Fathomed, with Singular Fidelity
by Melissa Ostrom
It must go here.
This is relatively flat terrain, but the builder’s expert feet sense a swell. He considers the subtly elevated grade. As a whole, the property, a neat rectangle, covers ten acres: woods, meadow, scrub. The sun climbs over the young canopy, pools in the grass made pretty with chicory and purple vetch and improves, as gilt does, the accidental shrubs. Across the land, a thin creek streaks diagonally like toppled lightning.
But the interior designer wandering the property has stalled in the meadow, arrested by chicory’s blue and the way the delicate blooms defy their jagged, woody stems. Here, he insists, enjoying his bright meadow with its forested backdrop, the branch-severed shadows, the sun-ruffled crowns. He sees ivory black chenille and cadmium yellow damask.
The potter notes the sumptuous clay that reddens the stream’s bank. No, here. Here! The preacher, hungry for God and proximity to His grace, must agree with the builder. The thief wants to hide in the woods. The electrician, cognizant of wiring and utilities, argues for the roadside section. The meteorologist understands the winters in a snow-belt. He pats the electrician’s arm. God, yes. Keep the place close to the road. You don’t want to plow a long driveway. The hermit listens. He is hopeful. Too far from the road, and we might be unreachable? Snowbound some days? Cut off from the grid? The environmentalist is excited, too, thinking solar panels and septic systems. He begins digging for the well. The English professor and physics teacher completely disagree on where to cut soil, primarily because they used to date until the latter was caught with that two-bit adjunct on his stack of poorly written To the Lighthouse essays. Their voices rise, and an indigo bunting shoots out of a wild honeysuckle bush. (Oh, the wild honeysuckle, the environmentalist moans. Terribly invasive. Not even indigenous to this area.) One of the educators throws a punch. The other bares his teeth and physically retorts, head first. The baker steps out of their way. He can’t understand why the meadow shouldn’t become an apple orchard. Apple crisp. Apple strudel. Apple bread. Everyone enjoys apple pie. Who doesn’t love apples? Crazy people, that’s who. The crazy person takes offense. Crazy is a very derogatory word.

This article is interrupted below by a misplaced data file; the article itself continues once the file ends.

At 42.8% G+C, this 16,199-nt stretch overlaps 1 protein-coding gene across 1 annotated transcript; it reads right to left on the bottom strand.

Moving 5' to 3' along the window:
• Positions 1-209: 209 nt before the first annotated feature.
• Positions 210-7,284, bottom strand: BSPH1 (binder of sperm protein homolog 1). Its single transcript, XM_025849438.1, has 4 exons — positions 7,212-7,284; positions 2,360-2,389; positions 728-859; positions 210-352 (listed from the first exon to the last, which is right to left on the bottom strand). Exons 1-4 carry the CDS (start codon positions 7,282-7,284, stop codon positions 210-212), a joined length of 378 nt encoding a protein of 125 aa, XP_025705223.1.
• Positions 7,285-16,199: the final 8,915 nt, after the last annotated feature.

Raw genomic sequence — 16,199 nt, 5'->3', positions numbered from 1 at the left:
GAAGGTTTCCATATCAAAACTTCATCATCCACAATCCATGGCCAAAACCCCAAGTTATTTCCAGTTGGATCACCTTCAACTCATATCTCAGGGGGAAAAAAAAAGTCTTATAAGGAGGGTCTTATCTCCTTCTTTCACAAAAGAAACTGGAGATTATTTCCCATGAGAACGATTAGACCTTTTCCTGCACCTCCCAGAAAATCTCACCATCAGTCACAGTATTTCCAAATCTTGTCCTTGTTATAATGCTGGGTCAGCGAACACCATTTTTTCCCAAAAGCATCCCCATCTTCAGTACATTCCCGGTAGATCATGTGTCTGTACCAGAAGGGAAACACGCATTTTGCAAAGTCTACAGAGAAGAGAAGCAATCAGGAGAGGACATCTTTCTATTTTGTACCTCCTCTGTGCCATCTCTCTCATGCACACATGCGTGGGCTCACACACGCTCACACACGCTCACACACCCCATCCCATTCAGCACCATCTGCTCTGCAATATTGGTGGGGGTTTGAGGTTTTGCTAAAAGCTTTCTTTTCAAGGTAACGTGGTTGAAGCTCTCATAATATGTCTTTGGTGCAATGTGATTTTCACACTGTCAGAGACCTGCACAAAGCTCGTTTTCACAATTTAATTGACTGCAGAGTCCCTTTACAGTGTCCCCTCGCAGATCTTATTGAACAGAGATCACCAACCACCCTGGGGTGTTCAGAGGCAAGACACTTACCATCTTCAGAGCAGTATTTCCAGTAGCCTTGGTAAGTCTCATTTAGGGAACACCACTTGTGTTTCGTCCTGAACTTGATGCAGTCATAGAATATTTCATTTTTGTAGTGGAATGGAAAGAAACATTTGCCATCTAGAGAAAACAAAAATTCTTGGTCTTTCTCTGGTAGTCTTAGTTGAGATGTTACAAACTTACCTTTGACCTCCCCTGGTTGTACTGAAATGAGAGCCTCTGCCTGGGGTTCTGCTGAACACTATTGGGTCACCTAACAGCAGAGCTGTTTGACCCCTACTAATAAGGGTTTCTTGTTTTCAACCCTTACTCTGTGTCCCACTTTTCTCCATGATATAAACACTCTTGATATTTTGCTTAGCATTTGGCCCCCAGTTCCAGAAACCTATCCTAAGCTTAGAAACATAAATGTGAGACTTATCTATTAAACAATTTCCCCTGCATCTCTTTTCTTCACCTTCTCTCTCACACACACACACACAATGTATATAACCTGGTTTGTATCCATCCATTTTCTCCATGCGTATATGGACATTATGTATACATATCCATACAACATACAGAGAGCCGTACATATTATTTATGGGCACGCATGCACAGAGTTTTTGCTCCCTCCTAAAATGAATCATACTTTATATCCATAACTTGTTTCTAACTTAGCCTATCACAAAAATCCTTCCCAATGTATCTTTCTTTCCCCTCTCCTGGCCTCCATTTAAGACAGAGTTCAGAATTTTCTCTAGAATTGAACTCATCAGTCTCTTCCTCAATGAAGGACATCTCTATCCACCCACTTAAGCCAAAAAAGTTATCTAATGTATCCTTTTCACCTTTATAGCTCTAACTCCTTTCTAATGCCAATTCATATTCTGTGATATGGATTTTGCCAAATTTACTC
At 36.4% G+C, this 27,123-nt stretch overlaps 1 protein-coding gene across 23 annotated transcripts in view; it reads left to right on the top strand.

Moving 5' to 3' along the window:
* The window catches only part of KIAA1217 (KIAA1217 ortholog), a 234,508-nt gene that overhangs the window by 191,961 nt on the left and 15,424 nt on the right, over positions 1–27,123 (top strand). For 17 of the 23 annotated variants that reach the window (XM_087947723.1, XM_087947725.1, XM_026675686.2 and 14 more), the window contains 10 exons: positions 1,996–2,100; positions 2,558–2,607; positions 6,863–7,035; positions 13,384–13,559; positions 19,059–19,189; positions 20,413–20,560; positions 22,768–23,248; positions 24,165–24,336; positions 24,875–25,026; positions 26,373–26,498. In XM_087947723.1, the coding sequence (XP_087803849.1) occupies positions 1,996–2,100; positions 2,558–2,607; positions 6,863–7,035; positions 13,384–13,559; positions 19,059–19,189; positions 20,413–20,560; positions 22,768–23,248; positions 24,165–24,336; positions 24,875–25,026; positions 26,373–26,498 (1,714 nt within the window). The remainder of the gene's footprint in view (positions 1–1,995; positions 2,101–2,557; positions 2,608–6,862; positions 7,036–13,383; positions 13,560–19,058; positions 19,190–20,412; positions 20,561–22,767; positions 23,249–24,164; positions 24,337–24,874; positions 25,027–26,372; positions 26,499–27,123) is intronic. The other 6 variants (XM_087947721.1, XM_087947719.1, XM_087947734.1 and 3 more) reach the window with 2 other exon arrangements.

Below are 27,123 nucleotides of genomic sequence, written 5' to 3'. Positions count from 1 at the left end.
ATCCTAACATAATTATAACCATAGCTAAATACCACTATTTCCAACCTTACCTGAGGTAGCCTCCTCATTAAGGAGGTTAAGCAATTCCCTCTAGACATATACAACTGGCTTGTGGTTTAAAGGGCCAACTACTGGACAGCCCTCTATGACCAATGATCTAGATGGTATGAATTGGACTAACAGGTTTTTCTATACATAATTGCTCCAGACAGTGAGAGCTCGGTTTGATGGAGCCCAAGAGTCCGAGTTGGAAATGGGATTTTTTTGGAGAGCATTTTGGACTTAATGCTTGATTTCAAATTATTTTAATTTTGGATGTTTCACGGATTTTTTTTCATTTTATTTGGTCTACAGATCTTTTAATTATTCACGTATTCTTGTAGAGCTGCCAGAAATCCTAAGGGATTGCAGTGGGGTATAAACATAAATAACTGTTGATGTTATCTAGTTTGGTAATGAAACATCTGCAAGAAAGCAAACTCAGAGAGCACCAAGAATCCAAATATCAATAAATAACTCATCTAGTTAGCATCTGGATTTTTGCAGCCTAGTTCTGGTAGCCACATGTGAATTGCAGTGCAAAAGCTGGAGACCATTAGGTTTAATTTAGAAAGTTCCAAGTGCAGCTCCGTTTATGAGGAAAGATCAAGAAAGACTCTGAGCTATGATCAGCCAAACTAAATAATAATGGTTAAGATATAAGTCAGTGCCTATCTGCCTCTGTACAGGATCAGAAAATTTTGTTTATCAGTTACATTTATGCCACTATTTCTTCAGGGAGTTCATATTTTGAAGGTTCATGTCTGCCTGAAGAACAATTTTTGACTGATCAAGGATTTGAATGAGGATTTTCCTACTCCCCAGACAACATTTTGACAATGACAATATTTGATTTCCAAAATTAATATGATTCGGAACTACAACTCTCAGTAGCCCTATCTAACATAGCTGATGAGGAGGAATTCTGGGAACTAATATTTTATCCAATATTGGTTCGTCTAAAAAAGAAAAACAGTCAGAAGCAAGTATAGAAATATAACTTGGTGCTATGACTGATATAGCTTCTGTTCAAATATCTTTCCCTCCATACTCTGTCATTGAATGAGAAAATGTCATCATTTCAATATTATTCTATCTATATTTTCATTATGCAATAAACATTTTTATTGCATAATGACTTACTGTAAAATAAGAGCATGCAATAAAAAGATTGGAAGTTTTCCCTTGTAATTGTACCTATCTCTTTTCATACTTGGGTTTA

The squabbles and screeches continue. The herd of deer, signaling danger with a flash of white tails, abandons the woods. The bear noses her cubs toward a more auspicious ten-acre lot. The environmentalist notes the migrations and is grieved.
The child, minding his own play as a child will do, remains undisturbed by the din. He, alone, is drawn to the scrub. The sporadic ramblers and young trees suit small hands and feet. Black raspberries thickly trim bush stems. From the barely grown trees, branches hang low. These are easy to climb. He climbs and scoots back down. He climbs again and falls. He can’t help but climb. Then, from one wavering perch, he finds the sun-coined waters in the hollows. He notes a stir in the wooded den. He sees rocks strangely patterned in a circle. And the entire time, he experiences the sky. All around his windswept head is sky: present and chicory-blue.
This flash developed in a way writing seldom does for me. The narrative burgeoned like a healthy thing: hungry. I can, however, pinpoint its seed. It came from a week I'd spent mulling over topics in the news. More than the specific crises, what struck me was how zealously they were debated, how combatively they were covered, like outraged villagers poking pitchforks at each other, certain the other is the monster and emboldened by personal convictions.
Melissa Ostrom lives in rural western New York with her husband and children. She works as a public school curriculum consultant, teaches English at Genesee Community College, and writes whenever and however much her four-year-old and six-year-old let her. Her fiction has appeared in Monkeybicycle, decomP, Oblong, Cleaver, Flash, and elsewhere.